Cleaning with vinegar and water is cheap, safe for the environment, and generally does a great job at cleaning many items in your home. Just please don't use them to clean wood floors. Using vinegar and water as a homemade wood floor cleaning solution can have a negative effect on your wood floor.
You can use a commercial wood-cleaning product, like Bona or Murphy Oil Soap. Be sure to follow the manufacturer's instructions. You can also make your own cleaner by mixing one part vinegar to 10 parts warm water. Add a few drops of liquid Castile soap.
Wood Floor Cleaning Method: Castile Soap and Essential Oil
To get started, I filled a bucket with 1/4 cup castile soap, a few drops of lemon essential oil (but you can use whatever you prefer), and one gallon of warm water. Then I dipped my microfiber mop with the solution and cleaned my floor.
But vinegar should not be used as a hardwood floor cleaner because its acidity can lead to etching in the wood's surface. Avoid ammonia – Ammonia will discolor, deteriorate, and dull the finish. Using ammonia to clean a wood floor will take years off of its life.
Dry-mop at least twice a week using a microfiber head, focusing on corners. Avoid using water to clean your hardwoods, and never wet-mop, as the moisture can damage the material. To avoid staining and cracking, blot up spills immediately with a dry, clean cloth.
Mix ½ cup of vinegar with one gallon of hot water to create your mopping solution. Wring out your mop thoroughly so that it is only damp and doesn't saturate wood floors with moisture to avoid damage.
Avoid harsh detergents, vinegar cleaning solutions, and any other abrasive products. Clean hardwood flooring with steam, a small amount of water, or a cleaning agent purpose-made for hardwood. Mild, ph-neutral soaps also work. Remove hardened mounds of dirt with warm water and a putty knife.
For use around the home, combine vinegar with water in a 1:1 solution to clean and freshen many surfaces. Use this solution on glass, windows, walls, cupboards, floors, sinks, stovetops and coffee makers.
Begin by dusting or sweeping your floors well. Then make a cleaning mixture using 4 cups warm water and a few drops of castile soap or dish soap. Do not shake, but gently mix this, then mop or scrub small sections at a time, drying them with a clean cloth or dry mop after."
Water, Vinegar, and Plant-Based Liquid Soap
Similarly, for a vigorous hardwood floor cleaner solution, mix one part plant-based liquid soap and one part white vinegar with 10 parts water.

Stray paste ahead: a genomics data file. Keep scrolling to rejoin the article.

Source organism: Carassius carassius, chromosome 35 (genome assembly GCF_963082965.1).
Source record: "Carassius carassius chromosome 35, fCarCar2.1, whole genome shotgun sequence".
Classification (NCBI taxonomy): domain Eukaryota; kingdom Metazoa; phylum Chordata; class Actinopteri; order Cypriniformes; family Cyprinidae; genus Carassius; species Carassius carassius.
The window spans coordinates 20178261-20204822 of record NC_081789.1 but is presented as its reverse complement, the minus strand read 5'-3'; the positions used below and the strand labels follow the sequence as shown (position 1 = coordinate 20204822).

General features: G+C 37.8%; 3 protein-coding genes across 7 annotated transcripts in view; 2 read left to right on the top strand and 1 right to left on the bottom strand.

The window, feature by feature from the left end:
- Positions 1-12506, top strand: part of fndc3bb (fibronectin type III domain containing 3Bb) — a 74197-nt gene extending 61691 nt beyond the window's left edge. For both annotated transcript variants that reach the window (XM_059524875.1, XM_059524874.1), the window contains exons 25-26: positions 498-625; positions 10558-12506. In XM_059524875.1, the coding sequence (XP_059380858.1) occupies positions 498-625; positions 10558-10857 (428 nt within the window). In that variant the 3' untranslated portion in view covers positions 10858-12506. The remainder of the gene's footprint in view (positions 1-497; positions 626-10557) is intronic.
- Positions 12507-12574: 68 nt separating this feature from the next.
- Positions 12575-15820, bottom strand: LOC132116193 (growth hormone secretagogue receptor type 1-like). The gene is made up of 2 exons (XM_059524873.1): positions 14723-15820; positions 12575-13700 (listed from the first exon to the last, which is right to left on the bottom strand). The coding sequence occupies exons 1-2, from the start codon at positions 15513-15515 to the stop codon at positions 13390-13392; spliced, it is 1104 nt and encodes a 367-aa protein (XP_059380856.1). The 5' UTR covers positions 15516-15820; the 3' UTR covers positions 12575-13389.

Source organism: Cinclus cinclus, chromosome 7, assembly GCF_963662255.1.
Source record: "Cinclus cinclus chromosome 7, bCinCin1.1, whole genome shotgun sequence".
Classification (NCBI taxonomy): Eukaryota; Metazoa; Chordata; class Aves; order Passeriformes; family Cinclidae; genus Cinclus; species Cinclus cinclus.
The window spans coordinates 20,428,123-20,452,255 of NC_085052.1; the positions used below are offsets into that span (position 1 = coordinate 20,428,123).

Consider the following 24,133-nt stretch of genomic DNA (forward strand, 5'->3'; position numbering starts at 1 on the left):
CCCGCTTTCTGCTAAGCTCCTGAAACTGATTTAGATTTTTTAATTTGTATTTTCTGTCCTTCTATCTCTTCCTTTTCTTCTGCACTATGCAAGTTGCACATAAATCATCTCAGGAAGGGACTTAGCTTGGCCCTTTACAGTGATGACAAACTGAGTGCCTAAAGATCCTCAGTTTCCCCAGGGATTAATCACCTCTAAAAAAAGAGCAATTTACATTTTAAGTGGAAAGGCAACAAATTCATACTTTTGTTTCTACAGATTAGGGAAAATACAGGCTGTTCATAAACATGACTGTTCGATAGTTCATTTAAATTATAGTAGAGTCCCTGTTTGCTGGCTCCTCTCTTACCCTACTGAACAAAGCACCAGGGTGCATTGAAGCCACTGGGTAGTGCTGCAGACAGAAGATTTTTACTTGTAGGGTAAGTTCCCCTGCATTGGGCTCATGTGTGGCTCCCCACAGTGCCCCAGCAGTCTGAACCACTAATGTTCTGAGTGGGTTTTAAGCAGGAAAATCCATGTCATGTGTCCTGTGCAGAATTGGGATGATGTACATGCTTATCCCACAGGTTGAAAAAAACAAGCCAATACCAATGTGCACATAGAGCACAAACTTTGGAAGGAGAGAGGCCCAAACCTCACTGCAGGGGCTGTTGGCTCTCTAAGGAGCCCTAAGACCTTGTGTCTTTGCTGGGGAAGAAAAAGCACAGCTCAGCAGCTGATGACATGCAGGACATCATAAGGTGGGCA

Now that your floors are clean and dry, applying a coat of polish is a great way to revive your hardwood floor's finish. A coat of hardwood floor polish can even out a floor's look, filling in any micro scratches and adding a new protective layer on top of your floor.
An easy way to fill in microscratches and shine wood floors is to polish your floors after mopping. After dusting and spray mopping, use a designated microfiber mop pad to apply polish to wood floors to add shine. Bona floor polish is easy to use and adds a protection and shine with every application.
Fill a clean bucket with a solution of white vinegar and warm water. Use a half a cup of white vinegar to one gallon of warm water. Immerse a clean mop into the solution and wring it until it is damp-dry. Never use a soaking wet mop on the floor.
Just like hardwood floors, vinegar can eat away at the wax finish on wood furniture, leaving it looking dull and cloudy. But, you'll frequently read that vinegar is ideal for cleaning all types of wood. If you would like to use vinegar on finished or waxed wood furniture, use it extremely infrequently and at your risk.
Cleaning with vinegar is great, but it cannot be and should not be used on certain fragile and vulnerable kinds of floors. Even when properly diluted, vinegar should never be used on granite, marble, stone, and waxed finishes.
Remember: Damp Mop. Damp mopping is a very simple way of cleaning hardwood floors. It also happens to be a tried and true method that many experts believe is the most effective way in cleaning urethane finished wood floors on a day-to-day basis.
With regular wear and tear, the finish on your hardwood floor should last about 7-10 years. Floors in high-traffic areas or that are exposed to a lot of sunlight may need to be refinished more often. So if we do some quick math, your hardwood floors will last up to 60 years with being refinished every ten years!
Hardwood flooring can last a lifetime, but the glossy shine of original wood flooring will fade over the course of its life. You'll notice fading after about 25 years. Hardwood floors, if installed properly, can last 100 years.
How often can I refinish my floors? Depending on a floor's thickness and the experience of the flooring professional, a floor can be sanded around 4-6 times in its entire life. Hardwood floors can be refinished every 7-10 years, making the 4-6 refinishes more than enough.
Only use water and a pH neutral cleaning product that is suitable for timber floors. Avoid using household detergents or methylated spirits as these can remove the varnish that protects the surface of the floors. It's also recommended not to use polish or wax products as these can make the floor surface very slippery.
Olive oil added to your hardwood floor cleaner helps naturally hydrate and polishes without leaving behind any film or sticky residue. Using a homemade cleaner with olive oil, you can get two jobs done at once: cleaning and polishing!
Your wood floor will have either an oiled or lacquered finish, the former requiring care on a more regular basis with a manufacturer-recommended oil to be topped up once a year. Do not use a product such as washing up liquid when cleaning, as this could leave a layer of residue.